IBM on Monday announced a 10-year "Green Horizon" initiative aimed at solving China's pressing energy and environmental problems tied to the country's rapid industrialization.
Led by IBM's China Research lab and embraced by the Beijing Municipal Government, Green Horizon will apply IBM's cognitive computing, predictive analytics, and Internet of Things expertise to air quality management, renewable energy forecasting, and energy optimization for industry. The goal is sustaining economic growth while simultaneously meeting rising energy demands and easing China's worsening environmental problems. But it's a good question whether technology from IBM or any other US tech vendor will be embraced amid chilly relations between the US and Chinese governments.
[Want more on IBM's Smarter Cities technologies? Read 10 Cities Raise Tech IQs In IBM Challenge.]
China is widely seen as retaliating against US surveillance programs led by the NSA by curbing purchases from IBM, Cisco Systems, Microsoft, and other US firms. IBM's sales in China declined by 23% in 2013, and in May the Chinese government announced a review of domestic bank use of high-end servers from IBM. That review came one week after US prosecutors indicted five Chinese military officers for allegedly hacking into the computers of US companies.
IBM's history in China dates back to 1928, reemerging after post-World-War-II periods when China was entirely closed to foreign companies. IBM declined to say how much it's investing in Green Horizon, but it's part of what one executive described as a long-term commitment to doing business in that country.
"China is the second-largest economy in the world, and the US and China will be neck-and-neck for the foreseeable future," said Brad Gammons, general manager of IBM's Global Energy and Utilities Industry, in a phone interview with InformationWeek. "It's going to continue to be strategic for IBM, even through rough patches like the one we're in now."
The initiative addresses areas where China is actively investing and seeking assistance. For example, the Chinese government has increased investment in alternative solar, wind, hydro, and biomass energy sources in hopes of decreasing dependency on polluting fossil fuels, according to IBM. In this vein, IBM has already shown success in China with a renewable energy forecasting system that helps energy grids manage alternative energy sources.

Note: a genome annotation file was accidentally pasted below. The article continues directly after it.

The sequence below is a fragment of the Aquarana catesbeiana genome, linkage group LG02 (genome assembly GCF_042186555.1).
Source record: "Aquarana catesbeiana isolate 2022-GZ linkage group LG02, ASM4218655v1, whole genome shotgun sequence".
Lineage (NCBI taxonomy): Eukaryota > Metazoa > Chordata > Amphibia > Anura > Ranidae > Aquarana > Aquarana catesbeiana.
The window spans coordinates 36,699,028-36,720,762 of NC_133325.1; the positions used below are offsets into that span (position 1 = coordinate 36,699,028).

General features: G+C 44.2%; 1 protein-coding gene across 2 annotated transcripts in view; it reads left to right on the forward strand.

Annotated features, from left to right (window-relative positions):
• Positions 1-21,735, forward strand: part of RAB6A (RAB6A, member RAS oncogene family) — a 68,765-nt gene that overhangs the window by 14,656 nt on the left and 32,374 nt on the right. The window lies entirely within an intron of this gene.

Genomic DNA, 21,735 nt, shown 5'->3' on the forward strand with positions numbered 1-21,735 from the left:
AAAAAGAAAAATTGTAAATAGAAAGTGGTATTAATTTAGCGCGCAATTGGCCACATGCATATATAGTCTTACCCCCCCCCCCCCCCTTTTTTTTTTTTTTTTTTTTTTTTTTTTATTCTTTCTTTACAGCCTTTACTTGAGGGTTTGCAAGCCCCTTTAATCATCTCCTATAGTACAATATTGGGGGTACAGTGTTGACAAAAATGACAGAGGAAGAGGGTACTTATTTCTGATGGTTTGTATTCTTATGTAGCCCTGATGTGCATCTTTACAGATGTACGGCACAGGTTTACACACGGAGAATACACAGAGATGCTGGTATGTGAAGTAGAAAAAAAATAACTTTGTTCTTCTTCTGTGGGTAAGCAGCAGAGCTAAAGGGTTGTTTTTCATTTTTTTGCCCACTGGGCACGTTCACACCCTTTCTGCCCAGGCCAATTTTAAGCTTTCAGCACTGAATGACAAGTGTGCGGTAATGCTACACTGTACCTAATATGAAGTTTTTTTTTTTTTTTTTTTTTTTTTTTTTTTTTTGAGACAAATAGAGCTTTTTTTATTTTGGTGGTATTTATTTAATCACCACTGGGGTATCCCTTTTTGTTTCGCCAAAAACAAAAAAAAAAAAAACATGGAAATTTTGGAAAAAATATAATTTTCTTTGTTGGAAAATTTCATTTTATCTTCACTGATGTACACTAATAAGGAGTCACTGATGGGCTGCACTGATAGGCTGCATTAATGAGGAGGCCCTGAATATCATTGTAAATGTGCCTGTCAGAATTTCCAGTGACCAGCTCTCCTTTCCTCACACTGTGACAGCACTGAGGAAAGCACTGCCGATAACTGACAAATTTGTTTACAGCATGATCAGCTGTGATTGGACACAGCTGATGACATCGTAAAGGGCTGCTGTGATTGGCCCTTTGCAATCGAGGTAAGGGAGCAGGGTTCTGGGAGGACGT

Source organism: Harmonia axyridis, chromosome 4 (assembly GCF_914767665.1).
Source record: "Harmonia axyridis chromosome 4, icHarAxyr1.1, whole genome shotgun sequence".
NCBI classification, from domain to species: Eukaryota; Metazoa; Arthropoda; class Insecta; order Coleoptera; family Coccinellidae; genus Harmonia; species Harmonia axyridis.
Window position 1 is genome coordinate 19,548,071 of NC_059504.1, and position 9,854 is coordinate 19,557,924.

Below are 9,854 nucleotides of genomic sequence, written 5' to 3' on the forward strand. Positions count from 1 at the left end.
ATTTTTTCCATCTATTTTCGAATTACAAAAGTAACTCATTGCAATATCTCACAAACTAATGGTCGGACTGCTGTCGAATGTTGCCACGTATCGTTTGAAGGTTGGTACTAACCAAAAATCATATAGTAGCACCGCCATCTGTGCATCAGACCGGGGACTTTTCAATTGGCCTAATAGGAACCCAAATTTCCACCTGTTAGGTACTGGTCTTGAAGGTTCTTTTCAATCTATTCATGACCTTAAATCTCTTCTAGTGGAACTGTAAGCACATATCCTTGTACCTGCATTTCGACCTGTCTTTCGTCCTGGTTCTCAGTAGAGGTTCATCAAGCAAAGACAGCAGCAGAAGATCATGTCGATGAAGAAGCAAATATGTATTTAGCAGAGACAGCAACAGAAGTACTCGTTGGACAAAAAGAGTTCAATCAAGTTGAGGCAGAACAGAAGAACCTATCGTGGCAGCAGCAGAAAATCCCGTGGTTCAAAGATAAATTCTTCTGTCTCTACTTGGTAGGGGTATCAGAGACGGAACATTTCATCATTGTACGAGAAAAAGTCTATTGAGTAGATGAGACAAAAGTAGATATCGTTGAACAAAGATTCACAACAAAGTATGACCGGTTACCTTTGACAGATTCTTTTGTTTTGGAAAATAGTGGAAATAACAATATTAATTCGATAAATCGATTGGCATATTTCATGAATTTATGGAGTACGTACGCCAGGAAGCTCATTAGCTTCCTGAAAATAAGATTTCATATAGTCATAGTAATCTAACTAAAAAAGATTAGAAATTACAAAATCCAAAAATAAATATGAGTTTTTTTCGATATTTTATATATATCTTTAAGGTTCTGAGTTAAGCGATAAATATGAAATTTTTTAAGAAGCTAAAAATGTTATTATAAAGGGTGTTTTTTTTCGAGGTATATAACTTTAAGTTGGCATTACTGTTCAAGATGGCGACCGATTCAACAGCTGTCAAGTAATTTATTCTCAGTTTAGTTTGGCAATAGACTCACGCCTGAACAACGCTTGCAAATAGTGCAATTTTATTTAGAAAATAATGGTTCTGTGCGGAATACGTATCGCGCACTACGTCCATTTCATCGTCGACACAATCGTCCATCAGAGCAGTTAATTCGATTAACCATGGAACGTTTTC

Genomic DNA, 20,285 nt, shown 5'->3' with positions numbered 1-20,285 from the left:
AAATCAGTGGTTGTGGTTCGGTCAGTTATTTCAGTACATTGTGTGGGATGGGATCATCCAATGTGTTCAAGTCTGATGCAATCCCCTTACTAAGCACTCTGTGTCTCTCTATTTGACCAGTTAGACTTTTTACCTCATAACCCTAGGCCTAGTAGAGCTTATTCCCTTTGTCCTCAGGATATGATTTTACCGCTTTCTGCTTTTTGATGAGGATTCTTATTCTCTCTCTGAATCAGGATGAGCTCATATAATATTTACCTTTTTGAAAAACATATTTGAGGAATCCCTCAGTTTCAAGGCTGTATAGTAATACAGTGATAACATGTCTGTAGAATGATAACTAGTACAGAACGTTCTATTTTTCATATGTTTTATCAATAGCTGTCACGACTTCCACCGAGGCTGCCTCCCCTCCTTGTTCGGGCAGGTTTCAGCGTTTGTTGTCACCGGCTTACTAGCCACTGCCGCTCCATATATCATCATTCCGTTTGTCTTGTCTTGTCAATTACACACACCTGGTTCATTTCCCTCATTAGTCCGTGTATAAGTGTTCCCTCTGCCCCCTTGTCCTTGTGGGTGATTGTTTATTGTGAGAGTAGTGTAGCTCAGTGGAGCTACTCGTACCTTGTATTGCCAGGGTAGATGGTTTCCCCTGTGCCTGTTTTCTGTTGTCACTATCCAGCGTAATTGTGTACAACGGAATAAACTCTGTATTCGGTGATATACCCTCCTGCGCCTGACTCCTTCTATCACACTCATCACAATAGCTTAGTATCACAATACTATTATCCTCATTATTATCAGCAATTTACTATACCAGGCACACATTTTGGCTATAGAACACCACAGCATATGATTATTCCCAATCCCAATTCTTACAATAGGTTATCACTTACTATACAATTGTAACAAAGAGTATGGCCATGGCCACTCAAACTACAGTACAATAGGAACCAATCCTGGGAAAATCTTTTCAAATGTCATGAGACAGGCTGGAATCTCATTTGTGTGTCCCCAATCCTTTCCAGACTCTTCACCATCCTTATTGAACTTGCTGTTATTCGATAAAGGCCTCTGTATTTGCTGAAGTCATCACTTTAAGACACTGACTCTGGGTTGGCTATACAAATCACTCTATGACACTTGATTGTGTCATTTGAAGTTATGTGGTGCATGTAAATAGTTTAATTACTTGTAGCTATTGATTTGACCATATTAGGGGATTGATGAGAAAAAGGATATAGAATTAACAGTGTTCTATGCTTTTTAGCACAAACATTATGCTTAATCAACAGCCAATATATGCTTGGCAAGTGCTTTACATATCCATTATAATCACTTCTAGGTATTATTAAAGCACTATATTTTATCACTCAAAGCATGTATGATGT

"We've been working on that project for three years, and we now have 30 wind farms in China using that system for renewable forecasting," said Gammons, who has been stationed in China for more than five years. The technology involved includes predictive modeling, tuning, and forecasting of turbine performance and output given local terrain and prevailing winds, he said.
The city of Beijing is investing more than $160 billion to improve air quality and deliver on a target of reducing particulate matter by 25% by 2017, according to IBM. To support this initiative, IBM says it's partnering with the Beijing Municipal Government on a system to pinpoint the type, source, and level of emissions and predict air quality in the city. Green Horizon builds on existing IBM intellectual property created through IBM projects including the Smarter Cities and IBM Research Optimized Energy Systems initiatives.
"We have 30 researchers working on energy in China and more than 100 across the globe that focus on optimizing energy consumption," said Gammons. "We're studying everything from acquisition to the end use of energy, and China has been pretty open to say they are asking for innovation and investment from around the world to help them solve these problems."
In a third example of hoped-for investment, the Chinese government has committed to reducing the country's carbon footprint by 40% to 45% by 2020 compared with 2005 levels. Here IBM is developing a system to monitor, manage, and optimize the energy consumption of power-hungry steel, cement, chemical, and industrial plants.
Whether short-term political relations get in the way of Chinese investment or not, IBM expects to take advantage of whatever it learns through Green Horizon, as energy and environmental management are global, long-term concerns.
"This is making use of existing technology, enhancing that technology, and innovating in a critical areas," Gammons said. "When we invest strategically, we tend to come up with repeatable solutions that produce commercial results."
InformationWeek's new Must Reads is a compendium of our best recent coverage of the Internet of Things. Find out the way in which an aging workforce will drive progress on the Internet of Things, why the IoT isn't as scary as some folks seem to think, how connected machines will change the supply chain, and more. (Free registration required.)Doug Henschen is Executive Editor of InformationWeek, where he covers the intersection of enterprise applications with information management, business intelligence, big data and analytics. He previously served as editor in chief of Intelligent Enterprise, editor in chief of ... View Full Bio